THE drones are back. After nearly a month-long break, the attack in Angoor Adda, South Waziristan on April 13 has dashed the hope that Washington was seriously considering racking back its lethal weapons. However, more than Washington’s persistence, it is Pakistan’s policy of ‘contrived ambiguity’ on drone operations inside its territory that must be blamed for a situation that has left the civilian and military leadership angry and tense.
While it has bleated out protests off and on, the government has tolerated hundreds of attacks with equanimity. There has been much talk of stopping the drones, but no evidence to indicate that the government, or the opposition, is the least bit interested in seriously reviewing this policy.
No attempt has been made to craft a national consensus on the persistent violation of Pakistan’s territorial sovereignty by the unmanned US war-planes. The army too has endorsed this policy by avoiding making the drones a central issue of strategic dialogue with the US administration.
Yet the inherent dangers of this policy of looking the other way while drones struck self-selected targets were always evident: the attacks ran the risk of missing the target and causing massive collateral damage, meaning innocent civilian lives.
The resultant grievance of the locals led some of them to join hands with the Taliban, while others in anger and desperation decided not to cooperate with the law-enforcement agencies, thus depriving them of the necessary support for conducting clean-up operations in these areas.
An even bigger peril that the drone attacks entailed related to Pakistan’s engagement with the US. It was only a matter of time before criticism of these attacks spilled over into the debate about the essence of US policy towards Pakistan, making the lofty talk of strategic ties serving the interests of Washington and Islamabad sound hollow and bogus.
Somehow the Yousuf Raza Gilani government evaded tackling these issues. The drones kept on raining hellfire missiles on the national soil. Even after hundreds of strikes and many more casualties, the pretence in Islamabad was that it did not poison the bilateral equation and that Pakistan and the US were friends whose long-term interests had a natural convergence.
This would have continued except for the sheer force of circumstances the Raymond Davis controversy left in its wake.
Davis’s act of wanton aggression against Pakistan’s citizens and his subsequent release brought to the fore the dark side of US operations in Pakistan. In a way, he personified Washington’s arrogance and Islamabad’s pitiable vulnerability to manipulation. Subsequent events only reinforced this point.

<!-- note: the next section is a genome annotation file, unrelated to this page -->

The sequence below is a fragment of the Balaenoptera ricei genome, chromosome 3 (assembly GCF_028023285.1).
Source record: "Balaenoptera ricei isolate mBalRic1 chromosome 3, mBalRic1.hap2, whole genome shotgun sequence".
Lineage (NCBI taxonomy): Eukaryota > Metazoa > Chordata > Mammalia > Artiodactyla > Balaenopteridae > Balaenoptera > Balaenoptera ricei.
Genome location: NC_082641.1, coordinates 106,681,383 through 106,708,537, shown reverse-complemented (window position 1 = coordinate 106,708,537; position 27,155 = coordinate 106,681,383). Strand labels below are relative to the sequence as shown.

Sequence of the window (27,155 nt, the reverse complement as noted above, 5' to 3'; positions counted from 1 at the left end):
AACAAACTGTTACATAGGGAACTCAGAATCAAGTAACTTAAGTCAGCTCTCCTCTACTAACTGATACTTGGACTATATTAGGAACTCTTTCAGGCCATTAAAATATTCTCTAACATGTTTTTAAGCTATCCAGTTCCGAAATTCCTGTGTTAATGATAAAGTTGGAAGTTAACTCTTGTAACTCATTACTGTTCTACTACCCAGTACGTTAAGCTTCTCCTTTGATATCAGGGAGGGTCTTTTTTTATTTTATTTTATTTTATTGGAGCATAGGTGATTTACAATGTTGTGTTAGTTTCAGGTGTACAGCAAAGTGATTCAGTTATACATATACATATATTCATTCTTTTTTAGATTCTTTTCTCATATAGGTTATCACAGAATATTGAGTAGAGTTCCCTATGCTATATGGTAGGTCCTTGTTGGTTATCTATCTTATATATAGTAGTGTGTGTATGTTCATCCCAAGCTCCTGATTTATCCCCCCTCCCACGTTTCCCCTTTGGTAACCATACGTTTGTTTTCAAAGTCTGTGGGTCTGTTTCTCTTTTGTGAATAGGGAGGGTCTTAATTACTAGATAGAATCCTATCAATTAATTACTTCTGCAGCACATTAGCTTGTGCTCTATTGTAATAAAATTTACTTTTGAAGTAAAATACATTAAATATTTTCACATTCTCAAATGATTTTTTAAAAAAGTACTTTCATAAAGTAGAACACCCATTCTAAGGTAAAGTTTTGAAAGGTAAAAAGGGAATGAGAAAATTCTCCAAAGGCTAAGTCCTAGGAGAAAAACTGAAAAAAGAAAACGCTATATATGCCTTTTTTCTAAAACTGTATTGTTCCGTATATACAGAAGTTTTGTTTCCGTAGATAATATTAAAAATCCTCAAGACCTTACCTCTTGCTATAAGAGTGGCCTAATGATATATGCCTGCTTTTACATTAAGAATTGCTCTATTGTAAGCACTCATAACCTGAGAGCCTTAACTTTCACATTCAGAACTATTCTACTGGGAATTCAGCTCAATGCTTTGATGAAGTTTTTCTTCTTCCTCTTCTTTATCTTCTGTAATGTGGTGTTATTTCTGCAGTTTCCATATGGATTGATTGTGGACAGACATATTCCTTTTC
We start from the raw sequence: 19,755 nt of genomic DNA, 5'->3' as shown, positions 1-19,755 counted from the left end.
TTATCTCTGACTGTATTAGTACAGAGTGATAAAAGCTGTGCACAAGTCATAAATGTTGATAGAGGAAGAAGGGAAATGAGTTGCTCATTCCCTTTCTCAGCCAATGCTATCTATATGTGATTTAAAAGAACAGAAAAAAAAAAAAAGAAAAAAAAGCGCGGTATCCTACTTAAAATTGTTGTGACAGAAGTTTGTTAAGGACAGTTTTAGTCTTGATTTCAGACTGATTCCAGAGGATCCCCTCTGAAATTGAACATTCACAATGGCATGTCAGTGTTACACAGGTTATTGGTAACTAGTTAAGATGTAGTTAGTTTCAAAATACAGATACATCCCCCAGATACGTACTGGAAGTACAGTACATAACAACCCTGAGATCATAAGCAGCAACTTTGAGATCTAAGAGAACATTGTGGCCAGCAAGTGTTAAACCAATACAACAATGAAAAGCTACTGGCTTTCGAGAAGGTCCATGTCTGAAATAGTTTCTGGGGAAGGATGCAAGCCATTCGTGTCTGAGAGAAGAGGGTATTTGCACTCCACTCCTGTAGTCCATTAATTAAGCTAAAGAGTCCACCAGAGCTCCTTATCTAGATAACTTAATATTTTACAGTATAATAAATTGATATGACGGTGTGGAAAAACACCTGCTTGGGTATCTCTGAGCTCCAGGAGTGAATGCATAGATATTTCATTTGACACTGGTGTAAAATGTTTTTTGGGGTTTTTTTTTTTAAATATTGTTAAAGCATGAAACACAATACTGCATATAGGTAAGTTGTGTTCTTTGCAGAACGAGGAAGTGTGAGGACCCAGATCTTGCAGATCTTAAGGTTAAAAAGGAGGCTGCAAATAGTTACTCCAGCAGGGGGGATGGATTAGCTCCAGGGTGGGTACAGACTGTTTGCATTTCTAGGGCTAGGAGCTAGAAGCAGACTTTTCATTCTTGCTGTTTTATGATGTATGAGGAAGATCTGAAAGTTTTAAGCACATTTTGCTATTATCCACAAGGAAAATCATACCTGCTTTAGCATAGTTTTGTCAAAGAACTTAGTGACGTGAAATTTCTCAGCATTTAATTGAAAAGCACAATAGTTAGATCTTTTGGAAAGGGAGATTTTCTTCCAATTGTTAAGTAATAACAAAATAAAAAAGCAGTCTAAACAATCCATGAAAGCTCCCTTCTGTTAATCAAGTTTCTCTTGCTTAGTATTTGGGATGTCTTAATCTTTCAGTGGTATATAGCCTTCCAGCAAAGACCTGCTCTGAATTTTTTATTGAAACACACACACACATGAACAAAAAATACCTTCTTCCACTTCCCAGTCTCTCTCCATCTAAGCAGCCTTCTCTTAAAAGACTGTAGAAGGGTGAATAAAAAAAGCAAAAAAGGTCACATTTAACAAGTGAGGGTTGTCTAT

Less than a day after his departure, a drone attack killed nearly 50 Pakistani nationals in North Waziristan. Stung by this audacity and feeling badly let down, the Pakistan Army made one of its strongest protests. ISPR’s March 17 press release quoted army chief Gen Ashfaq Kayani as “strongly condemning the Predator strike”. He called the strike careless and callous and dubbed it “a complete violation of human rights”.
Gen Kayani assured “the brave people of Waziristan” that the army would do its “best and utmost to protect their life, honour and dignity at all costs”. He also gave a thinly veiled warning against future attacks when he said that such aggression against the people of Pakistan was “unjustified and intolerable under any circumstances”.
Foreign Secretary Salman Bashir joined the chorus of condemnation, summoned the US ambassador Cameron Munter and demanded an apology and explanation. Ironically, Mr Munter did not deem it greatly urgent to personally convey Pakistan’s anxiety to the State Department. He stayed put in Islamabad for almost a week before proceeding to Washington.
Realising how lightly the matter was being taken, Gen Kayani worked his special relationship with Adm Michael Mullen, chairman of the joint chiefs of staff, and attempted to get the message across to President Barack Obama.
These were all desperate measures because those seeking the cessation of drone attacks knew that this was not possible. But these were necessary measures as for the first time Pakistani policymakers came face to face with the crisis that the drone attacks had created which went beyond collateral damage.
Suddenly, in full public view Pakistan was shown to be an underling — rather than an equal partner in a strategic equation — who was being punished for daring to hold an American national for over a month. By condemning the post-Raymond Davis release drone attack and seeking to pre-empt another one, Pakistan’s policymakers were trying to show spine. More than that, they were trying to reconstruct the broken myth of being an ally of indispensable importance, one that could not be taken lightly.
But this faith in Washington’s receptivity to Pakistan’s deep sensitivities was shattered again last week when three drone attacks struck Angoor Adda. This attack was particularly perturbing because it came after the gap of almost a month and immediately at the end of DG ISI Gen Shuja Pasha’s talks with his CIA counterpart in which he apparently sought rational grounds for the drone attacks.
Just as the Datta Khel attack was timed with Raymond Davis’s departure, the one in Angoor Adda coincided with the arrival of Gen Pasha back in Pakistan.
So on the drones the message from Washington is two-fold: one regardless of the costs, the strikes shall continue; two, Pakistan cannot alter even the timing of the strikes, much less their targets or frequency.
This is the hard lesson regarding the subject of engaging with the US. It refreshes the common proverb that Washington’s friendship can be worse than its enmity. Even more important, it is a reminder that by ignoring drone attacks on its soil for years, Pakistan has lost its voice in Washington. Soverei-gnty conceded negligently cannot be regained easily.
The writer is a senior journalist at DawnNews.